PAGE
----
We return to the mainland for our last three days. We stay in a lodge, The Manor at Ngorongoro, outside the rim of the crater. The lodge is on a coffee plantation owned by a Dutch family named Borrasso. It is spectacular. We get mountain bikes and ride until dark exploring the villages surrounding the farm. The fair trade coffee they grow is some of the best in the world, plus the plantation really gives a lot back. We saw schools, hospitals, and a day care all ran by the farm.
I get in a screaming contest with a group of baboons at the gate of the crater. While everyone is inside getting paperwork, I start putting my shoes on with the door open. I look up to see two baboons sitting beside me. I start hitting them with my shoes, and finally get them out. I turn around and one is sitting in the back seat enjoying our boxed lunch. Gabe is right outside the door with his cell phone video recording.
We head to Lake Eyasi looking for the Hadzabe bushmen and a Datoga blacksmith that have lived in this region for 10,000 years. The blacksmith made our arrow tips from nails and knife from a car spring and wedding bracelets from a brass faucet he melted down. They introduce us to their families. Like the Masai, they have multiple wives. Our guide was doing the introductions and translating questions about where we were from, how many children did we have, and how much did I pay for my wife. The guide said one hundred dollars and they started clapping.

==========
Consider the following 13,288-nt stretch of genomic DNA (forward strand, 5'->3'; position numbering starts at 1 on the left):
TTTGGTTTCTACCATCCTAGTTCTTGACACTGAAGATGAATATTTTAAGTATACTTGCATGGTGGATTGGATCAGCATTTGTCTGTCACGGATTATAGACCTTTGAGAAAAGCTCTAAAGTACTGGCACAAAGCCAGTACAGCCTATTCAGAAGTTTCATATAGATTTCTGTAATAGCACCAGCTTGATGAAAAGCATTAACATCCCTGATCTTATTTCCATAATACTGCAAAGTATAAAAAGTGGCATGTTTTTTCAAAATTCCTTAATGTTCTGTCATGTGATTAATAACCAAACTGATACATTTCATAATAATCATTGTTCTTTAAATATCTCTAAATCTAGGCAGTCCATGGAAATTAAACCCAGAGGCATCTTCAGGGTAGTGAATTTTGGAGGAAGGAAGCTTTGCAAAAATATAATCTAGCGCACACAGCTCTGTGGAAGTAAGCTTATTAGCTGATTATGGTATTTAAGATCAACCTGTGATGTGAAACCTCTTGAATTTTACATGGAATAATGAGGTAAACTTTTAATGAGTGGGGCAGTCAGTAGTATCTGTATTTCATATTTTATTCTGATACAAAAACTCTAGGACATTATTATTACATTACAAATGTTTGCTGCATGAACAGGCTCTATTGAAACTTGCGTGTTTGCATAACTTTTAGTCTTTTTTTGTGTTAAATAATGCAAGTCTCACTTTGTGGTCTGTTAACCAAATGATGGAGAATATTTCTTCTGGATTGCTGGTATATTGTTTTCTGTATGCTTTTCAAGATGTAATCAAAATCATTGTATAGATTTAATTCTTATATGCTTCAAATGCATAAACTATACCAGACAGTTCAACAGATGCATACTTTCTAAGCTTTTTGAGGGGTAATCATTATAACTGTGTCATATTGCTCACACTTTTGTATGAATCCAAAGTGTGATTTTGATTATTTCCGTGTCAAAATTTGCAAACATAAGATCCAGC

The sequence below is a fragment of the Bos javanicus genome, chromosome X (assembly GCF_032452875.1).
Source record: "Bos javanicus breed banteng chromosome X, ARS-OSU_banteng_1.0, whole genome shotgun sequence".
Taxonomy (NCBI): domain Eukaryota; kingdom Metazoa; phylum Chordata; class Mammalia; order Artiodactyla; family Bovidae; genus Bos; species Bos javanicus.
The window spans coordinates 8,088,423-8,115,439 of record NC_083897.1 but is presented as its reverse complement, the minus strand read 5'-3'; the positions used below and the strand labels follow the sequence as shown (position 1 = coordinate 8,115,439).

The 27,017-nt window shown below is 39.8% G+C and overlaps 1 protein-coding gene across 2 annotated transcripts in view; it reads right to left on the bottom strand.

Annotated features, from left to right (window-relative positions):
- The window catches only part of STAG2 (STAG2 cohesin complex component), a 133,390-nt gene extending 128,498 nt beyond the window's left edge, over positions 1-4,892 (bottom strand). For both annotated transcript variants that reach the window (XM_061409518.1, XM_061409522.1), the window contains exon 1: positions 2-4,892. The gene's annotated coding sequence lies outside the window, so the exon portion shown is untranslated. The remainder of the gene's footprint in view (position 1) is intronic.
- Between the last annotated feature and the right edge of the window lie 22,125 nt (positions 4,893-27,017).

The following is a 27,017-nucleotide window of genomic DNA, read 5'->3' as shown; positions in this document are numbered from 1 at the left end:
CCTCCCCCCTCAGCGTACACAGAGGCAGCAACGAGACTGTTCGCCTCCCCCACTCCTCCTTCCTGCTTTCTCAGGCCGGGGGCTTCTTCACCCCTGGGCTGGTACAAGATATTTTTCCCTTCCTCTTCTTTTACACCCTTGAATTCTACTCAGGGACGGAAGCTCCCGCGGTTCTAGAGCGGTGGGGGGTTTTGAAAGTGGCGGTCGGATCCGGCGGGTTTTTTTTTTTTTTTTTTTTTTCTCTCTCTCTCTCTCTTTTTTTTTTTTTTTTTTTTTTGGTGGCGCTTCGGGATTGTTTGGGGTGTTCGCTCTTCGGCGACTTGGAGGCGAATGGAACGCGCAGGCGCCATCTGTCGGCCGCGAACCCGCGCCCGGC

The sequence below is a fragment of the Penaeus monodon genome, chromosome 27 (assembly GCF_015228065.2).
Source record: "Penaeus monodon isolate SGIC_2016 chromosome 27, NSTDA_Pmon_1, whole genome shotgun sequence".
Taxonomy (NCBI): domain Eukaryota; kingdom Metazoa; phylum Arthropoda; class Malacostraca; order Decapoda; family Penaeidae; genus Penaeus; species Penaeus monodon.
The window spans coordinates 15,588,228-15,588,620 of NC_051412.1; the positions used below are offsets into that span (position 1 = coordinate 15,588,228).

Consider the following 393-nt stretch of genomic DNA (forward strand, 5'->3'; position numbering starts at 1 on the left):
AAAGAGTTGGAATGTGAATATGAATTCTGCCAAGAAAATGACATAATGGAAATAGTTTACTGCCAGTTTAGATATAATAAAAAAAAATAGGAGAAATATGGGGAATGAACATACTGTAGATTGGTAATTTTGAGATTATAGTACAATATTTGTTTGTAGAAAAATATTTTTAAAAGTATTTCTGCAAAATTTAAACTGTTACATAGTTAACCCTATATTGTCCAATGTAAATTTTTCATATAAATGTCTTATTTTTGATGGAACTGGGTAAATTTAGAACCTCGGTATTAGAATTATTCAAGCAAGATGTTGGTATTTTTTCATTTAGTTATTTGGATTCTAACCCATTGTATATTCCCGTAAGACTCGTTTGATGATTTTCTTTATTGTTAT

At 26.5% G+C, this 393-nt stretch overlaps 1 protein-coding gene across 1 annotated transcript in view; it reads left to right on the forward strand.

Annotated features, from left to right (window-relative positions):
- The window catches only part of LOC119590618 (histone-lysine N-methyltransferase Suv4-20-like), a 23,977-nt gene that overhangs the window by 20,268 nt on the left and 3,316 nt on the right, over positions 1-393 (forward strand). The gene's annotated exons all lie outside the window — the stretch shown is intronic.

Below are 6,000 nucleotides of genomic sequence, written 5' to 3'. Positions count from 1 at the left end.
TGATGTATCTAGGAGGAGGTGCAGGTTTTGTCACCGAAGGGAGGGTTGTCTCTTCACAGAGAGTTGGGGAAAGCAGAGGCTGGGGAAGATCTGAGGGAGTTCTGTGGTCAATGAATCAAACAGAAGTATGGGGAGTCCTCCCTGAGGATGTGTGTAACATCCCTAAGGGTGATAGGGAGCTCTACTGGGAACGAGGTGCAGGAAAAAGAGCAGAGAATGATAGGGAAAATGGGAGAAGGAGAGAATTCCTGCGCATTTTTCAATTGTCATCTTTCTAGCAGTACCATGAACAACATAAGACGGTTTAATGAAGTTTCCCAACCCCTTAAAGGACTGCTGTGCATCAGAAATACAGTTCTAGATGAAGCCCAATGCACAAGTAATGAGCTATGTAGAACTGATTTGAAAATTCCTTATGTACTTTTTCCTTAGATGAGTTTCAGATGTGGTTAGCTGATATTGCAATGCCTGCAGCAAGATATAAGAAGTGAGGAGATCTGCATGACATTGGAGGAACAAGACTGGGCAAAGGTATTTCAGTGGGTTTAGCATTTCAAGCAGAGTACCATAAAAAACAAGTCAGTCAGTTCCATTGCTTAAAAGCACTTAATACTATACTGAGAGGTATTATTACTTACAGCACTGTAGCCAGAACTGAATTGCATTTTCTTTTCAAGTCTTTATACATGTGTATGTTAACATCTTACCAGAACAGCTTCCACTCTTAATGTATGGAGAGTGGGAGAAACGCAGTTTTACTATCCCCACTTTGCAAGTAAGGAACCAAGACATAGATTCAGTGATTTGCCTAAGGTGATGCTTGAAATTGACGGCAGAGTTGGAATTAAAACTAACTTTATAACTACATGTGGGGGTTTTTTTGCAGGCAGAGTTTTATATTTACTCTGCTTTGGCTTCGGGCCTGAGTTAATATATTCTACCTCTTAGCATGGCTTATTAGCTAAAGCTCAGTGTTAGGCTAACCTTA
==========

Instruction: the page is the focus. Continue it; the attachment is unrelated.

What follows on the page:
Next we look for the Hadzabe bushmen whose numbers are down to six hundred people left. We have a guide local to the area that speaks their strange language, which uses their tongue to make clicks. When we finally walk up on them, it is like we walk up on a wild animal. They are dressed in animal skins and, oddly enough, a Boston Celtic’s jersey stroking a fire. There are skins drying in the trees and animal skulls decorating the trees. We find two tribes. They are nomadic and not always in the same place. They have no concept of money, but they are excited about our arrow points and knife.
They show us their skills with the bow, and different medicines for every ailment and Mosquito repellent It is the mid-morning, not much hunting going on. They shoot some birds and a snake slithers into the camp, scaring the children. They shoot it in the head and then skin it to use on their arrows. A young bushman shows up with a small antelope, called a dyk dyk. They field dress the animal, throw a shoulder on the fire, and eat its liver raw. Gabe tries everything. He will be sick after this. They sit around the fire and smoke ponk(click)ponk(click), a plant that is stronger than marijuana, which Gabe doesn’t try while the meat is cooking. The meat is great. Luke doesn’t eat it. He later tells us the same knife they gutted the deer with was what they were using to cut our meat. We are going to be real sick.
They aren’t very good role models – they don’t follow rules or boundaries. They just hunt all day, their wives are half dressed, and were purchased with a baboon. They have only one wife but they trade out, and they hang out during the middle of the day smoking weed and barbecuing their kill. I always try to interact with locals and this was the best experience so far. I just hope the camps don’t get commercialized like the Masai, where they are trying to sell you trinkets the whole time you visit.
I am now on a layover in Amsterdam getting ready for my second nine-hour flight. The boys are in a casino here at the airport, so I wouldn’t expect much.